SpaceX launches Bulgarian satellite on reused first stage
WASHINGTON — A SpaceX Falcon 9 successfully launched a Bulgarian communications satellite June 23, a mission that marked the second time the company reused the rocket’s first stage.
The Falcon 9 carrying BulgariaSat-1 lifted off from Launch Complex 39A at the Kennedy Space Center at 3:10 p.m. Eastern, one hour into a two-hour launch window. SpaceX said additional pre-launch ground tests prompted the delay. The spacecraft separated from the Falcon 9’s second stage 35 minutes after liftoff.
The first stage landed on a SpaceX drone ship in the Atlantic Ocean after what SpaceX cautioned would be a “super challenging” landing attempt due to the high reentry loads for this particular flight profile. Video from the drone ship cut out shortly before the landing, but was restored several seconds later, showing the stage upright, but leaning slightly, having landed slightly off-center.
“Rocket is extra toasty and hit the deck hard (used almost all of the emergency crush core), but otherwise good,” SpaceX Chief Executive Elon Musk tweeted shortly after the landing. He had tweeted prior to the launch that, because of the high reentry loads, there was a “good chance [the] rocket booster doesn’t make it back.”
This launch marked the second time that SpaceX has reflown a Falcon 9 first stage, after the March launch of the SES-10 satellite. The first stage for this launch first flew in January on a launch from Vandenberg Air Force Base in California, carrying 10 Iridium Next satellites into orbit before landing on a ship offshore.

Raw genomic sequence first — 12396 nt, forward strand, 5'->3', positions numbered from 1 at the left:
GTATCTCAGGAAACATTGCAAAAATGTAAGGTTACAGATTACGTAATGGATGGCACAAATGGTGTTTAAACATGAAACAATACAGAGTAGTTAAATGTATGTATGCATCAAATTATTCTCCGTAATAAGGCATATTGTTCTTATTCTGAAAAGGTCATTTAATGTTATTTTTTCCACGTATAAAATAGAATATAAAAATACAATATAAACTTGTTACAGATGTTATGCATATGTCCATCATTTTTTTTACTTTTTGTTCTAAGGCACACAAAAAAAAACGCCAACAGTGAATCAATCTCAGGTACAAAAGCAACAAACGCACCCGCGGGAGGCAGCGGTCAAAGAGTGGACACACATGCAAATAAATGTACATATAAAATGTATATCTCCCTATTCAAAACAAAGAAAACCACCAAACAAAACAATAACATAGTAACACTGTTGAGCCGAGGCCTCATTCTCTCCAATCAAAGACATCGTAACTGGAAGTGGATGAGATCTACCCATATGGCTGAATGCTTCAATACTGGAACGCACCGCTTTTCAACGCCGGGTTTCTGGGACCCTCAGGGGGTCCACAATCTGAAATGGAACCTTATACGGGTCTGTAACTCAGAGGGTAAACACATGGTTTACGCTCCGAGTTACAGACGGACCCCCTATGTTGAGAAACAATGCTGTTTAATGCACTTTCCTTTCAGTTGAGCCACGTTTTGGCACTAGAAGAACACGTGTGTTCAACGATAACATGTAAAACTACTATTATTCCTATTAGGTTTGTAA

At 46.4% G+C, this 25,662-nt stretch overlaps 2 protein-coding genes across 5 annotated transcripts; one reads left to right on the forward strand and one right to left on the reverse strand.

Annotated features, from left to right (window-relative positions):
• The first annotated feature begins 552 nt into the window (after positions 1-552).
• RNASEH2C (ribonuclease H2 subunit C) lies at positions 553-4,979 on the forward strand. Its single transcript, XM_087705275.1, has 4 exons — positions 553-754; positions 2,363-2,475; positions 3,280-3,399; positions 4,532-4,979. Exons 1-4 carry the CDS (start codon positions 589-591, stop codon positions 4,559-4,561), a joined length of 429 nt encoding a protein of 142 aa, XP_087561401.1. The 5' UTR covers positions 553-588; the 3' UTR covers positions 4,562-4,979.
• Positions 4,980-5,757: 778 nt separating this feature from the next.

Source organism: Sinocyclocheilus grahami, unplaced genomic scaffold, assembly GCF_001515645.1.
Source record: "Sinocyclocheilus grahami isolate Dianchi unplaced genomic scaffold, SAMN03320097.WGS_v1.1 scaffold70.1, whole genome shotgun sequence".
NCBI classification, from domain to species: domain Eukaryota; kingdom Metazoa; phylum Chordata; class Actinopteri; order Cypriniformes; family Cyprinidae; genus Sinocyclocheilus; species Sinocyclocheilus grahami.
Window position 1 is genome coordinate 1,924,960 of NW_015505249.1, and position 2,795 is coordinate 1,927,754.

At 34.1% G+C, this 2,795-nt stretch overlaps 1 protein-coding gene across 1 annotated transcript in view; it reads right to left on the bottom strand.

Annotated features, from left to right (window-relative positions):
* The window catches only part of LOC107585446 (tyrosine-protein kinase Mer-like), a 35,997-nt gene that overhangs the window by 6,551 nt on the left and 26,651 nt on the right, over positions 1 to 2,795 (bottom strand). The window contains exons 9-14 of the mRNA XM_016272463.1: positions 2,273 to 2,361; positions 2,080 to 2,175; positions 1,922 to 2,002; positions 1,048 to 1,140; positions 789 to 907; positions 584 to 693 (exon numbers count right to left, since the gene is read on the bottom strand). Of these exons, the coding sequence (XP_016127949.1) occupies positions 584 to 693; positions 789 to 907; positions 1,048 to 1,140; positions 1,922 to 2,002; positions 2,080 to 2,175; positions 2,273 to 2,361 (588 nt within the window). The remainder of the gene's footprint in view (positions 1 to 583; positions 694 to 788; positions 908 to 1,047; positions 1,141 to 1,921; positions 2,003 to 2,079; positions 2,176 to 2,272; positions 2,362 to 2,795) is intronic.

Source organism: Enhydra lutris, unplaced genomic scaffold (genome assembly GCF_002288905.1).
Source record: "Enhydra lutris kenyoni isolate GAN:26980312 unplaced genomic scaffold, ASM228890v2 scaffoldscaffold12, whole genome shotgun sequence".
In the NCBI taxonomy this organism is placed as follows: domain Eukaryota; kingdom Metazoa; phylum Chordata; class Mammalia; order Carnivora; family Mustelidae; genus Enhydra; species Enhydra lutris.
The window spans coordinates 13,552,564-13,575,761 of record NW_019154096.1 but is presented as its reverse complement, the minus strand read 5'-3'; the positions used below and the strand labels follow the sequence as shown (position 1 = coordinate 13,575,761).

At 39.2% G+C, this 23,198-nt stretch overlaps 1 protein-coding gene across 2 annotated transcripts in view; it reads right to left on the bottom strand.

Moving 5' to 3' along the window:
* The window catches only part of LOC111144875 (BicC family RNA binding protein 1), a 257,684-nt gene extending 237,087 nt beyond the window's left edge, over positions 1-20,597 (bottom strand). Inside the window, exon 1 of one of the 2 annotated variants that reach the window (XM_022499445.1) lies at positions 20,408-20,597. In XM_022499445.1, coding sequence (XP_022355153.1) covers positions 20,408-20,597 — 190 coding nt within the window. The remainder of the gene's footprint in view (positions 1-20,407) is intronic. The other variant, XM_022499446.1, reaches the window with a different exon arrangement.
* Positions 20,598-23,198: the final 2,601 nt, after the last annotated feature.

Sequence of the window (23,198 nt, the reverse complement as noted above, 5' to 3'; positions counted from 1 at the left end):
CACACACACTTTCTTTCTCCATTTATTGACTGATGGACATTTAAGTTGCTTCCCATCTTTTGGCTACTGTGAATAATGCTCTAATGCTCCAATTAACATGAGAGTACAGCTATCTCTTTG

BulgariaSat selected SSL to build BulgariaSat-1 in September 2014, a deal that also included the SpaceX launch. The satellite, with an estimated mass of 4,000 kilograms, carries a total of 32 Ku-band transponders to provide fixed and broadcast satellite services and has a planned 15-year lifetime.
BulgariaSat said in May that 46 percent of the satellite’s capacity will be used by Bulsatcom, a Bulgarian telecommunications provider, in Bulgaria and Serbia. The spacecraft will operate from 1.9 degrees east in geostationary orbit, with a coverage area that includes much of Europe, North Africa and the Middle East.
This launch was the first in a “doubleheader” planned by SpaceX. The company is planning a launch of ten Iridium satellites on a Falcon 9 from Vandenberg Air Force Base at 4:25 p.m. Eastern June 25. That launch will use a new Falcon 9 first stage, although Iridium Chief Executive Matt Desch said he would be open to using previously-flown first stages for future launches if it can save time.